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Space Businesses

Rocket Lab Criticized For Launching Their Own Private 'Star' Into Orbit (newsweek.com) 265

Newsweek reports: A private satellite company launched a three-foot-wide, carbon-fiber orb called the Humanity Star into the sky last week. Rocket Lab has promised the Humanity Star will be "the brightest thing in the sky," presumably other than the sun. The orb will reflect light from the sun back to Earth to achieve this effect. It's expected to orbit the Earth once every 90 minutes for the next nine months before it falls out of the sky and burns up in the atmosphere. The reaction on social media has been largely swift and scornful...

The stated goal of the project, at least, seems admirable: "No matter where you are in the world, rich or in poverty, in conflict or at peace, everyone will be able to see the bright, blinking Humanity Star orbiting Earth in the night sky," Rocket Lab CEO Peter Beck said in a statement on the project's website. "Wait for when the Humanity Star is overhead, and take your loved ones outside to look up and reflect. You may just feel a connection to the more than 7 billion other people on this planet we share this ride with."

Slashdot reader dmoberhaus writes that "astronomers are annoyed by what they perceive as just another piece of space junk getting in the way."

"Wow. Intentionally bright long-term space graffiti. Thanks a lot Rocket Lab," complained an astronomer at the California Institute of Technology. And one New Zealand journalist accused Rocket Lab of "vandalising the night sky with shiny space rubbish."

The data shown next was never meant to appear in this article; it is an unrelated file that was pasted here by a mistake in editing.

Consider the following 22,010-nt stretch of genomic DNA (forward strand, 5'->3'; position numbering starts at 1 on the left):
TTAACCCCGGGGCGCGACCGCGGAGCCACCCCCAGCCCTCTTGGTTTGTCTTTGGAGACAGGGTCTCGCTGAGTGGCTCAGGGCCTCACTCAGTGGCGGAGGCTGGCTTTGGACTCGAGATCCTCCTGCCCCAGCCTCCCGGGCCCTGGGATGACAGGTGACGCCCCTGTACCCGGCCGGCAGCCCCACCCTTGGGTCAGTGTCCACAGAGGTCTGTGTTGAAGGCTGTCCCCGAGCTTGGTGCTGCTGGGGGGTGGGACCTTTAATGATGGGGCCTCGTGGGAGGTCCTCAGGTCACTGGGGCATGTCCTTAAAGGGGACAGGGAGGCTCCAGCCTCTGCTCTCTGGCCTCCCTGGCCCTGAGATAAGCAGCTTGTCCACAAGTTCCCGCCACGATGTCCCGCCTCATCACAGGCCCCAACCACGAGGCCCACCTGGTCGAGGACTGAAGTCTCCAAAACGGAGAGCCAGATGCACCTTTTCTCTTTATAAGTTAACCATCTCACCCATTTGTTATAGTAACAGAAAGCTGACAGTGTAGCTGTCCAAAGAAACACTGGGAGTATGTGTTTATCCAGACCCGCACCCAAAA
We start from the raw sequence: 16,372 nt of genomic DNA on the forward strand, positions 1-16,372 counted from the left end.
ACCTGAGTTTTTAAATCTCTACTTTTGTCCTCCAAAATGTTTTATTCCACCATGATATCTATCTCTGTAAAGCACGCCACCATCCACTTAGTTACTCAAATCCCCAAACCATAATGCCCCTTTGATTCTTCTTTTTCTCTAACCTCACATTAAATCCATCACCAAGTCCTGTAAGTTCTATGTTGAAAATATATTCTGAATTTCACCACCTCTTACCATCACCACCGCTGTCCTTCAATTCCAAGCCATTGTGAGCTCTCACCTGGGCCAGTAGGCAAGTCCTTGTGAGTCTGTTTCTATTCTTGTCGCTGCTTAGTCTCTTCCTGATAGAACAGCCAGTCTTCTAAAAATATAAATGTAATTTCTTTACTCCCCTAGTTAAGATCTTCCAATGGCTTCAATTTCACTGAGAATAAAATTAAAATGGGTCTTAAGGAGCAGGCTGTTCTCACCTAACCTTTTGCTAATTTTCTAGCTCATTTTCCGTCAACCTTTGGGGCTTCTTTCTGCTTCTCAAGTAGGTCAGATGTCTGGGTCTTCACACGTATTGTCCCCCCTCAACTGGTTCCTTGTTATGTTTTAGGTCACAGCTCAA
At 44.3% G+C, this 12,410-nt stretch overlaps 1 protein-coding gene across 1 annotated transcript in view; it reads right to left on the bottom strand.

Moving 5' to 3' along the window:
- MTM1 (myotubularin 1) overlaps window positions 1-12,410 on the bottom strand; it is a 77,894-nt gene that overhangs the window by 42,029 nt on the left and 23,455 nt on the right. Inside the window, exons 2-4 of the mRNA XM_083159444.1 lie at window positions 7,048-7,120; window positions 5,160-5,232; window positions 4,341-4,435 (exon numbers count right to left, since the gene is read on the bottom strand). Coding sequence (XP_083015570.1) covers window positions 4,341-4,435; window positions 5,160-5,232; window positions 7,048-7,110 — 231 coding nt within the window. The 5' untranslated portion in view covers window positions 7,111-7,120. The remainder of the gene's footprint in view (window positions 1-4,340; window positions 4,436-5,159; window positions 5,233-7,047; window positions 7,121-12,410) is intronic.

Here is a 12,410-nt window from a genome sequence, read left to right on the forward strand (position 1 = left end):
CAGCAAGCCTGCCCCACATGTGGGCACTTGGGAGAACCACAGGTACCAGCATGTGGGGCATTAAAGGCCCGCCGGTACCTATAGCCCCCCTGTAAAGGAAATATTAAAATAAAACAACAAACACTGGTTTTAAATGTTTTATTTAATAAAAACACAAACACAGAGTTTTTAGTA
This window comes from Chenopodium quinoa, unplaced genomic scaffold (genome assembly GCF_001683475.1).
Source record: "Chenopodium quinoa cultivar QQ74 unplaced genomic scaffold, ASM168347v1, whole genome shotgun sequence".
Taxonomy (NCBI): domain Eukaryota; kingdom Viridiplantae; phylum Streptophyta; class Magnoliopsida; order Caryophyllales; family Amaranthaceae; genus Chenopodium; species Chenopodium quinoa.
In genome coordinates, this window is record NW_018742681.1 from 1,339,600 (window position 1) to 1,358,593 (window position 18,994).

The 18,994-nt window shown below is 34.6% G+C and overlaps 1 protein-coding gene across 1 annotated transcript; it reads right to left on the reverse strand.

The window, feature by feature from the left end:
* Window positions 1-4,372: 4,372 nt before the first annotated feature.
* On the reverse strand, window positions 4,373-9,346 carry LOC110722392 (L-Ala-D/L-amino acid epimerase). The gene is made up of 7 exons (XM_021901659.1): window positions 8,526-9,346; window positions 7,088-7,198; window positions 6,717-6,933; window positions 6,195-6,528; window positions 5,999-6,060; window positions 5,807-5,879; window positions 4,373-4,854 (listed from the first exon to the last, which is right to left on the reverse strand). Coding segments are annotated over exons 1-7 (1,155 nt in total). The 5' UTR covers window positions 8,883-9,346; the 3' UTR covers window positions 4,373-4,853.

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Rocket Lab Criticized For Launching Their Own Private 'Star' Into Orbit

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  • by Anonymous Coward on Saturday January 27, 2018 @10:27PM (#56017729)

    Astronomers without access to space-based telescopes are annoyed because someone is giving them yet another light source they have to remove from their observations. (Ask any astronomer how they feel about the moon.)

    • Because it's space. This is the first space troll. Space trolling on a commercial scale. Now you need space cops to put them in space jail. But you have to get to space first.

      • by ClickOnThis ( 137803 ) on Sunday January 28, 2018 @01:17AM (#56018345) Journal

        Because it's space. This is the first space troll. Space trolling on a commercial scale. Now you need space cops to put them in space jail. But you have to get to space first.

        The people who did this are on earth, not in space.

        There is such a thing as space law. [wikipedia.org] Per the info at this link, it covers such principles as:

        non-appropriation of outer space by any one country, arms control, the freedom of exploration, liability for damage caused by space objects, the safety and rescue of spacecraft and astronauts, the prevention of harmful interference with space activities and the environment, the notification and registration of space activities, scientific investigation and the exploitation of natural resources in outer space and the settlement of disputes.